There must be a classic dramatic account of his life, analagous to Shakespeare's history plays, which would suit my unscholarly interest better.

ISBN: 0-295-98124-5

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The Fun of It, Lilian Ross, ed.

A New Yorker would probably recognize more of the faded fashions from these eighty years' worth of The New Yorker essays. Anyone might recognize many; Hirschfeld, crosswords, domain-name squatting. Readers will find familiar authors either displaying their style in small, or polishing it into near transparency. I thought the most transparent essays the best ones. They're so short, and on such slight subjects, that there's no room for posturing or even overt personality from the author. Posturing fades into archness or incomprehensibility.

Reading the book straight through is like watching an old movie on the walls of Plato's cave. Enormous events of the twentieth century pass without direct mention. The essayist is looking at a polished spot on the wall of the cave; we peer over the essayist's shoulder, with a little light of future knowledge. Wars and revolutions explode outside the cave and the glare is at the edges of our vision.

The earliest Talk of the Town essays were published under the pseudonym "Van Bibber III", a reference to Richard Harding Davis' urbane character.

ISBN: 0375736493

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July 14, 2004

Cruel Delight, James A Steintrager

Subtitle: enlightenment culture and the inhuman

Nice work on a nasty subject, the conflation of pity, power, reason, and science with cruelty in the Enlightenment. It doesn't just remind one that science, medicine especially, developed with cruelty, but makes an argument that the delight in cruelty was more of the scientific impulse than one would like to think. I only skimmed it, as (one) I really ought to be working on a dozen other things, and (two) it draws lots of its evidence from Hogarth and de Sade. I accordingly noticed mostly the surgery & sex parts, which jump out because of the illustrations. I didn't do any justice to the arguments from the Scottish Enlightenment, which had most of the claims for kindness and sympathy as natural states; from Adam Smith, among others.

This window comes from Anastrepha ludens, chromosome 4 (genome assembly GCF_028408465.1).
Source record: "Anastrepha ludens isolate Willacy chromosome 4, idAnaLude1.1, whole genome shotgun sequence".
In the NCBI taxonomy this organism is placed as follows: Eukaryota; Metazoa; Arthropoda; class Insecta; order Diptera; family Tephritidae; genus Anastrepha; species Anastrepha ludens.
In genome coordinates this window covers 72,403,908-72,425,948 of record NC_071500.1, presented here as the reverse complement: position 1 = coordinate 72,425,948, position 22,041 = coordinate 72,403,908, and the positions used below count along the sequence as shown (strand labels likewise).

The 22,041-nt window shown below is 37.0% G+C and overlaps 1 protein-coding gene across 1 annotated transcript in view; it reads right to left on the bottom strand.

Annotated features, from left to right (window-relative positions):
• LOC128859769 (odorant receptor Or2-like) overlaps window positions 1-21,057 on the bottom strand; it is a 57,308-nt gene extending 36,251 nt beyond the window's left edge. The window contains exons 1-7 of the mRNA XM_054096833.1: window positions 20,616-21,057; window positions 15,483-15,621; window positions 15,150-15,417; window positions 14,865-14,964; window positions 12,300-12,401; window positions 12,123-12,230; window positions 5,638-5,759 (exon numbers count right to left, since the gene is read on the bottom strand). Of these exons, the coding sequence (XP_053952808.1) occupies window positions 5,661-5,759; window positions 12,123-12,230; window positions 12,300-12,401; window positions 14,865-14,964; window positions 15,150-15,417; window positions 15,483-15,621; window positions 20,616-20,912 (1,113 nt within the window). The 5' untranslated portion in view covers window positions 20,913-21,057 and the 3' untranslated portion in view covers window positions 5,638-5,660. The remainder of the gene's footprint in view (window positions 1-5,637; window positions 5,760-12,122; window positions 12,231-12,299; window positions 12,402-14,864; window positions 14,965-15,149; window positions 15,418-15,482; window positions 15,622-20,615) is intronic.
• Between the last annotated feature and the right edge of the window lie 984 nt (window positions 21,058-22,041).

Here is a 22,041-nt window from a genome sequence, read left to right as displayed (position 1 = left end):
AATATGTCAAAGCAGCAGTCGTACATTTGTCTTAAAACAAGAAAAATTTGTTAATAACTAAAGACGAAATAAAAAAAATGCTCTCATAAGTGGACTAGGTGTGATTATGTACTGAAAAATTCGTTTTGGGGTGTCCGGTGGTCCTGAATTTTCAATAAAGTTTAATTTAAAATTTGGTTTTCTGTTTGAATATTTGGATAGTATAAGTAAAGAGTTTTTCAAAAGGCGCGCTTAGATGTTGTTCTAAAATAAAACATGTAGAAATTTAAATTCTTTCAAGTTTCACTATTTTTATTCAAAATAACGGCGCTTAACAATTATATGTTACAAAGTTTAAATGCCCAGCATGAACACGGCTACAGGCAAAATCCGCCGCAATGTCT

I did notice, among a dozen more things I want to read, a reference to a novel Melmoth the Wanderer by one Charles Maturin, which has a shipwreck in it; I want to read that and look for Patrick O'Brian's Maturin's slightly creepy scientific detachment.

Slightly later in the day, again distracted from those dozen things, I was drawn into Love at Goon Park; also about slightly creepy scientific detachment with results that were probably a boon to human suffering. Goon Park is the nickname of the psych lab where Harry Harlow did the paradigm-shattering experiments with wire-mother monkeys, and many follow-up experiments; all showing with great clarity that affection, even a pale simulacrum of affection, is as necessary for primate development as food.

The first experiment showed that baby macaques preferred a terry-cloth 'mother' to an equally warm wireframe 'mother', even if the latter had the milk. Follow-ons demonstrated that affection and socialization are needed for monkey development. This overturned a congeries of accepted theories, among them that babies had no particular attachment to their parents except as a source of food, that maternal affection led to needy stupidity, etc etc. The three amazing things in the summary of the experiments and the theories they overthrew are, first, that anyone could have had such cruel beliefs about humans or monkeys; second, that monkeys at least can develop well-enough given the least, barest, pathetic simulacrum of care - terrycloth is almost enough by itself; third and most relevant to Cruel Delight, that anyone who had the insight to start these experiments could be cruel enough to do them. Some of it was good old clinical detachment, some the knowledge that only controlled experiments would convince experts to stop prescribing cruelty in real life, and some was probably related to his own deep and repeated unhappiness. How would that heart weigh against a feather?

ISBN: 0253343674 (Cruel Delight)
ISBN: 0738202789 (Love at Goon Park)

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July 11, 2004

English as She's spoke

I've been having about of tendinitis, and much else to do with what typing I want to risk. I will therefore be using voice dictation software for a bit, which will produce some unlikely misrepresentations of what I actually said.

Posted by clew at 10:03 PM | TrackBack